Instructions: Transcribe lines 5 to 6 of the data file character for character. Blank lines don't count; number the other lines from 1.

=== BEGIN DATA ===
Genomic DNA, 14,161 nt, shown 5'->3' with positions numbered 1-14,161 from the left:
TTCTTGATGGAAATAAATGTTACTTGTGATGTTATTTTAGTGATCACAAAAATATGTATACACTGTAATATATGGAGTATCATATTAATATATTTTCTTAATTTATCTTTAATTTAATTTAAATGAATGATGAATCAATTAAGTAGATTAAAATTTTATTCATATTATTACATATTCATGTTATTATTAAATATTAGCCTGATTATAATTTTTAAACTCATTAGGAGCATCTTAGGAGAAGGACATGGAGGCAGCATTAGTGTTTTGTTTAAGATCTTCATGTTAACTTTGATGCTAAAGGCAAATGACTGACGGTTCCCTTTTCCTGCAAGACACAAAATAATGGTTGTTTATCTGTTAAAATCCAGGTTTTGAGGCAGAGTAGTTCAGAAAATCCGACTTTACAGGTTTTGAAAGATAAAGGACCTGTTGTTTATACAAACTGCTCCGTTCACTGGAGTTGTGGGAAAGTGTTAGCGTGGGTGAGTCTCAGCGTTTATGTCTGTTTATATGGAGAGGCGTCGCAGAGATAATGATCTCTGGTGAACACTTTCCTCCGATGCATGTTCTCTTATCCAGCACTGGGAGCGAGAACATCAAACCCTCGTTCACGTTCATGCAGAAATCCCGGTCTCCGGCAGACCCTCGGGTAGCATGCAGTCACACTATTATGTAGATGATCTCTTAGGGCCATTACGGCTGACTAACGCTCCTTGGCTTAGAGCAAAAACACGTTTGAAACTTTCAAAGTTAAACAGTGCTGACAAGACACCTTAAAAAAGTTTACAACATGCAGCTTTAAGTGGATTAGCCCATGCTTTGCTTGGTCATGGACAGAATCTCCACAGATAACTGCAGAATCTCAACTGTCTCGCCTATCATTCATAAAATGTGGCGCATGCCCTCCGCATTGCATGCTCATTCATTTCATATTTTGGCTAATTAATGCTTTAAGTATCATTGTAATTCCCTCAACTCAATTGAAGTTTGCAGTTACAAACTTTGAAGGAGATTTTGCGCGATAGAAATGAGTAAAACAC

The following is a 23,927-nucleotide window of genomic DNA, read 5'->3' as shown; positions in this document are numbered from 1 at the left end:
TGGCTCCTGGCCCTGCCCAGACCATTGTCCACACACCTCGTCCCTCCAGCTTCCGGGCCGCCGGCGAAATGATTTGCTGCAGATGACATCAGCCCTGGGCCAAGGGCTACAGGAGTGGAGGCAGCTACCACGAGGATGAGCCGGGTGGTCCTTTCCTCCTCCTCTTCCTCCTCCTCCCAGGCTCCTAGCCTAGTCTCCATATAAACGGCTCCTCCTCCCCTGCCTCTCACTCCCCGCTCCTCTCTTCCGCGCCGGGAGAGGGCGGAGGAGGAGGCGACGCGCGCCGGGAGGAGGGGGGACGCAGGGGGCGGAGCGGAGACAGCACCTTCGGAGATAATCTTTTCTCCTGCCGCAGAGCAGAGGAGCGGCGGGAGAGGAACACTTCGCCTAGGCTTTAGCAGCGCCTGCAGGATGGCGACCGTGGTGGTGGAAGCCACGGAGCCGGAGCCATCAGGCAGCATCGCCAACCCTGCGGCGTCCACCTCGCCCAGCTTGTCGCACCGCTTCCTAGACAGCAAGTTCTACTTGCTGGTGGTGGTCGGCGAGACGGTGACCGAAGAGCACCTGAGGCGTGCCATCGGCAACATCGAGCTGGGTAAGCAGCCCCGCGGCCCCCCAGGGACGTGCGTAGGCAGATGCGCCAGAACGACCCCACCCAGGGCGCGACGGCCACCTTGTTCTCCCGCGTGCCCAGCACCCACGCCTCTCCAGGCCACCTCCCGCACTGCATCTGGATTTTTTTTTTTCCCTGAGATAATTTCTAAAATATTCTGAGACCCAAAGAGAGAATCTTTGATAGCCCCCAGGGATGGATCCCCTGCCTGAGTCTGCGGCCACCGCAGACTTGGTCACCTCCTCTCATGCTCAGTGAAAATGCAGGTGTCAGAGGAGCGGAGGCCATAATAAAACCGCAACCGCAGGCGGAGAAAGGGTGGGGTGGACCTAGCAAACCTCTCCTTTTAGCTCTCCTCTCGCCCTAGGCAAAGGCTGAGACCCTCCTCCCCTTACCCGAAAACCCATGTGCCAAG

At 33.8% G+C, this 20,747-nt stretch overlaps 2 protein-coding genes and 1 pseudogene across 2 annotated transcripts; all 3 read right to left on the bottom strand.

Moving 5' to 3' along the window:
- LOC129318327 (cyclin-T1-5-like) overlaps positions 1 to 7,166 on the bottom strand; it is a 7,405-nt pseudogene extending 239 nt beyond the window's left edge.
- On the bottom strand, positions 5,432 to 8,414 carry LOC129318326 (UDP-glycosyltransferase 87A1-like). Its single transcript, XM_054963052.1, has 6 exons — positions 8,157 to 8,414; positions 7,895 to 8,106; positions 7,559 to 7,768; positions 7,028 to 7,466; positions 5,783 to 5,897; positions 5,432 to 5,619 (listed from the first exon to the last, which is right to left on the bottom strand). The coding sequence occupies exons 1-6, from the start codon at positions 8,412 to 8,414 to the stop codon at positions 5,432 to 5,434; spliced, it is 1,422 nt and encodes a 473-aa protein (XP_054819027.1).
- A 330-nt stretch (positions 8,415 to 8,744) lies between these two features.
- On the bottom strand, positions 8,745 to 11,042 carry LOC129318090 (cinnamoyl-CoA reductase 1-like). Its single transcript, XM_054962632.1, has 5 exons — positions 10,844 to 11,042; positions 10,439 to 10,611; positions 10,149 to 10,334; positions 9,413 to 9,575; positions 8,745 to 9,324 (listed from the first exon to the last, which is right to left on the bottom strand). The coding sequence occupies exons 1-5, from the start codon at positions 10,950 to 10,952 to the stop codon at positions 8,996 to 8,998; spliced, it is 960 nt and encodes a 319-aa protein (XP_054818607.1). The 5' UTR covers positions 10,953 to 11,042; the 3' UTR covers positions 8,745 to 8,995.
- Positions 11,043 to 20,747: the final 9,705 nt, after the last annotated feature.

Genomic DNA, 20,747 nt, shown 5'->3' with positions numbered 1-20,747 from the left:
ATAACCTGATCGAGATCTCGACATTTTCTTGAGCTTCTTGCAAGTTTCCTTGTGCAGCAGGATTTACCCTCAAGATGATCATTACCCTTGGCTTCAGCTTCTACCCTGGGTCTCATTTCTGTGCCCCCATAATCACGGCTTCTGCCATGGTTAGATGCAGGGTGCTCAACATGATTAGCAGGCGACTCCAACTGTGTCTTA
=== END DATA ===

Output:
At 33.8% G+C, this 20,747-nt stretch overlaps 2 protein-coding genes and 1 pseudogene across 2 annotated transcripts; all 3 read right to left on the bottom strand.

Moving 5' to 3' along the window: